The theater is nearly empty as the actors prepare for their scene. The room is so quiet that backstage whispers can be heard from the seats.
“Act two scene one,” shouts Director Mark Owsley from his fourth-row seat. “Go.”
The actors get into character and rehearse their scene. Owsley watches silently, as the actors walk across the living room set reciting their lines. The scene is soon cut short when an actor walks onto set too early. “Let’s take it from the top,” Owsley says, and the actors return to their places.
This is just one of many rehearsals for the Clark theater department’s Fall production of “Vanya and Sonia and Masha and Spike.”The comedy, by Christopher Durang, follows bickering middle-aged brother and sister Vanya and Sonia, who are visited by their movie-star sister Masha and her new younger boyfriend,Spike.
Owsley is no stranger to Durang’s plays, having directed Clark’s production of Durang’s “Beyond Therapy” last Fall.“I really appreciate Durang’s sense of humor and his style,” Owsley said. Not only is Owsley directing, but he is also the set designer for the play.
The play takes place in a farmhouse, in Bucks County, Pennsylvania, that Vanya and Sonia inherited from their parents. Owsley researched early-20thcentury farmhouses as inspiration for the set design.
When it comes to making the play the best it can be, “everybody’s involved,” Owsley said.
That sentiment is shared by costume designer Kim Forbes. “We all have a team mentality,” Forbes said. “If people aren’t willing to be team players, it can make the dynamic really difficult.” Forbes worked with Owsley to make sure the costumes matched the characters by studying the script and shopping at local thrift stores for clothes. Forbes said that she worked with Owsley throughout the costume making process, photographing finished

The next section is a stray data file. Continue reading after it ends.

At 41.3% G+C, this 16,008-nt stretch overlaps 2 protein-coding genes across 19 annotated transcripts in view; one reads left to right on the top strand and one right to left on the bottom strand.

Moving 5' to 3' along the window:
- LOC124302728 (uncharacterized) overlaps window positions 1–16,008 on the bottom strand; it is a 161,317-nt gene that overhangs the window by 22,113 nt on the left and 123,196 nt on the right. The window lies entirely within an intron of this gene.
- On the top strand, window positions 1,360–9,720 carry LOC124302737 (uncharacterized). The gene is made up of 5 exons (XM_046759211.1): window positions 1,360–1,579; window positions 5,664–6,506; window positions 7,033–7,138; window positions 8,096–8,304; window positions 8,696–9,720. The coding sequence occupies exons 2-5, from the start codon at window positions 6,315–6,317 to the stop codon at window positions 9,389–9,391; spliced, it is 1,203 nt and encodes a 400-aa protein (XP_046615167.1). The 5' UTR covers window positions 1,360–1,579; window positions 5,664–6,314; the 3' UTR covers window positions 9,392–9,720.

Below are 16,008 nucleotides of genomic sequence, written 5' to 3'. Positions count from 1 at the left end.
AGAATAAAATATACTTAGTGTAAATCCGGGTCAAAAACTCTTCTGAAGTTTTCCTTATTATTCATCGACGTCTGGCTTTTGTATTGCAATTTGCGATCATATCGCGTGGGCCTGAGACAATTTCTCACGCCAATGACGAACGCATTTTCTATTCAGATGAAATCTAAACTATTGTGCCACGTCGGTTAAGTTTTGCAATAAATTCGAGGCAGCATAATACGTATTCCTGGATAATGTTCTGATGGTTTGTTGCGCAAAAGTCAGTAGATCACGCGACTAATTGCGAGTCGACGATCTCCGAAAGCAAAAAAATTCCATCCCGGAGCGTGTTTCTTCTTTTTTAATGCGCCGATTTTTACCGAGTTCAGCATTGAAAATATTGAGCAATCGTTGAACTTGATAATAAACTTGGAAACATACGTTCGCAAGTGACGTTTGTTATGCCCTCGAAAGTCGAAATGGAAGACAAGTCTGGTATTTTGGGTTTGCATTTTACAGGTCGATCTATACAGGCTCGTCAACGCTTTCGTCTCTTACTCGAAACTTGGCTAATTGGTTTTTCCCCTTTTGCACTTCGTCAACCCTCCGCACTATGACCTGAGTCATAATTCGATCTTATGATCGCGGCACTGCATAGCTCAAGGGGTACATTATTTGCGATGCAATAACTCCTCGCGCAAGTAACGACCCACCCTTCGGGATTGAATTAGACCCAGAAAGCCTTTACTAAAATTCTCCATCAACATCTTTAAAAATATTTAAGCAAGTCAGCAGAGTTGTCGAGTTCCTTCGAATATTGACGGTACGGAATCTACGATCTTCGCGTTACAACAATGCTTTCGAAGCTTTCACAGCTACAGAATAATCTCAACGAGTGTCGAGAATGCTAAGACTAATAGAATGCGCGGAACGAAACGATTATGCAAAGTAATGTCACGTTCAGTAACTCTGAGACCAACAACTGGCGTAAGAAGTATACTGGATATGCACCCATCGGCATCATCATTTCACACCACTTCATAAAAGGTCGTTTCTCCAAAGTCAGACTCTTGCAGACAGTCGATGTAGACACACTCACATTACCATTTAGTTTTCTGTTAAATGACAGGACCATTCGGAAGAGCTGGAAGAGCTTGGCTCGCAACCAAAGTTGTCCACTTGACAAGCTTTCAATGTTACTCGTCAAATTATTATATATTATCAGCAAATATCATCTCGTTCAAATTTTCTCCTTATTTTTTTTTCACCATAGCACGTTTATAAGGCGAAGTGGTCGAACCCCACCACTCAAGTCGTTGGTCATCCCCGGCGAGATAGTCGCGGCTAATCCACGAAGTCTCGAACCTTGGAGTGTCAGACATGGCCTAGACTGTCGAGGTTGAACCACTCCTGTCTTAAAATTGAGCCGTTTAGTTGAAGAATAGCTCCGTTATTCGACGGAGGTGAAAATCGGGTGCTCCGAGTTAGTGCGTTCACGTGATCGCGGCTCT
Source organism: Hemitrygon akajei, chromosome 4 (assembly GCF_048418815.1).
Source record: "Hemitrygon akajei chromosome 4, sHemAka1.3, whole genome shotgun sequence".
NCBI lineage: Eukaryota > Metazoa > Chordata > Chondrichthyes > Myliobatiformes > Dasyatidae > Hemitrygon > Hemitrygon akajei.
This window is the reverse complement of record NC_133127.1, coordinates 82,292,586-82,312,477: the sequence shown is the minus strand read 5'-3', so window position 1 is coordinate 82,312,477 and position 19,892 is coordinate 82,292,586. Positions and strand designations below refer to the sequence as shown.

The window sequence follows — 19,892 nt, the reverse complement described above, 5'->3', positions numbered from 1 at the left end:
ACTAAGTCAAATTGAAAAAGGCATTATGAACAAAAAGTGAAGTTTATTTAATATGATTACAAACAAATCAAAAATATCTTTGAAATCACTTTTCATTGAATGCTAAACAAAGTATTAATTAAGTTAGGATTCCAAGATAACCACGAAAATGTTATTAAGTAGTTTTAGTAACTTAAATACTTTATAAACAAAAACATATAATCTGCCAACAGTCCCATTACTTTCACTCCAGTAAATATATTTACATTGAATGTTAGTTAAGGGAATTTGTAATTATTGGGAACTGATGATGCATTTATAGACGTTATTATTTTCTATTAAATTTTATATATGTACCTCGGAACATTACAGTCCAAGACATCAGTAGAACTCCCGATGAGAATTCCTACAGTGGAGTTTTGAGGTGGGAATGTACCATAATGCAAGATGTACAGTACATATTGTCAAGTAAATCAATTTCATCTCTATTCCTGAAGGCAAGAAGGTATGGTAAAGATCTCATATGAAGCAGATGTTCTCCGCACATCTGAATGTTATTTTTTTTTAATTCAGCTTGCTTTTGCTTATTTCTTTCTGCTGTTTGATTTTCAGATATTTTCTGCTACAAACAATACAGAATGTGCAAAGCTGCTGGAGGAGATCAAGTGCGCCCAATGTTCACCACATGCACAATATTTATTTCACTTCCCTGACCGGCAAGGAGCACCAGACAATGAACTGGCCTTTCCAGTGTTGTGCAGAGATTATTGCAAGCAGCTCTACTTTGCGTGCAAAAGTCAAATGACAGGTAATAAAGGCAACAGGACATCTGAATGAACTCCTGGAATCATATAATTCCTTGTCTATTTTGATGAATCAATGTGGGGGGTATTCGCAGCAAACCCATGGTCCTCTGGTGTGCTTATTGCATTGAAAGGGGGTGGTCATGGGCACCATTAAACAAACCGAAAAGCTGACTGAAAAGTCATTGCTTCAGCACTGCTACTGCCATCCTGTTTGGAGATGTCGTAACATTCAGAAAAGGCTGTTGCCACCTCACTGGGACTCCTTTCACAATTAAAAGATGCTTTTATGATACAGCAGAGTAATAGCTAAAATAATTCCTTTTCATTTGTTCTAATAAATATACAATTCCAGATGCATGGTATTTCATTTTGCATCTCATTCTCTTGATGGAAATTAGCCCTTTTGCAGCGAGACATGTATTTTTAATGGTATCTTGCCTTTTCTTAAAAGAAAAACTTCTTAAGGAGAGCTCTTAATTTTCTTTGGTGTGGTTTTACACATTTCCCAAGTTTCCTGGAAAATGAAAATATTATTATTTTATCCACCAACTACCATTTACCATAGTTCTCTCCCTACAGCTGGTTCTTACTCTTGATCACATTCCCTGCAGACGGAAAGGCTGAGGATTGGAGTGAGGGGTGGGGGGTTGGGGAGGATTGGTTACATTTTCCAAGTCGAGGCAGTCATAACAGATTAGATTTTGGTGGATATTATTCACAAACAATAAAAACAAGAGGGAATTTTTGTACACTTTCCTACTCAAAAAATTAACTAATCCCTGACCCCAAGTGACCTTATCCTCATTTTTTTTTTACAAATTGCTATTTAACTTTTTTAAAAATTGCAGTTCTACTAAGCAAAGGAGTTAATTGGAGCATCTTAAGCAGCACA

costumes and sharing them for his input. Forbes said that she also takes the actors’ comfort level into consideration when designing their costumes.
With costume fittings and rehearsals, actress Madison Harris admits that preparation can get stressful. “You hit a point where all of a sudden everything needs to get done,”Harris said. “It’s not all happy days, you have a few weeks of just panic.”
Harris plays the character of Nina, an aspiring actress and younger niece of Vanya, Sonia and Masha. Harris is currently taking theater classes at Clark with drama professor Gene Biby.
Biby is familiar with directing plays at Clark, and directed last Winter’s production of “Avenue Q.” But this time he’s making an appearance onstage as Vanya. “Sometimes it’s hard for me to take off the director’s hat,” Biby said.
With Biby’s experience on stage, he said he didn’t feel stressed about his role, except for a five-page monologue that he had to memorize for his part. “That’s pressure,” Biby said.
Matt Brown, who plays Spike, amount of hard work being put into the production, Harris hopes that audiences don’t feel like they’ve wasted their evening. “I hope they have a good time,” she said. Owsley wants audiences to feel better than they way they came in.
“With this cantankerous election season, I just hope students can come in and just forget about everything and see a very funny show,” Owsley said.
Owsley wants audiences to feel better than they way they came in.
Nina isn’t vanya Sonja and mashas niece. Her aunt and uncle live next door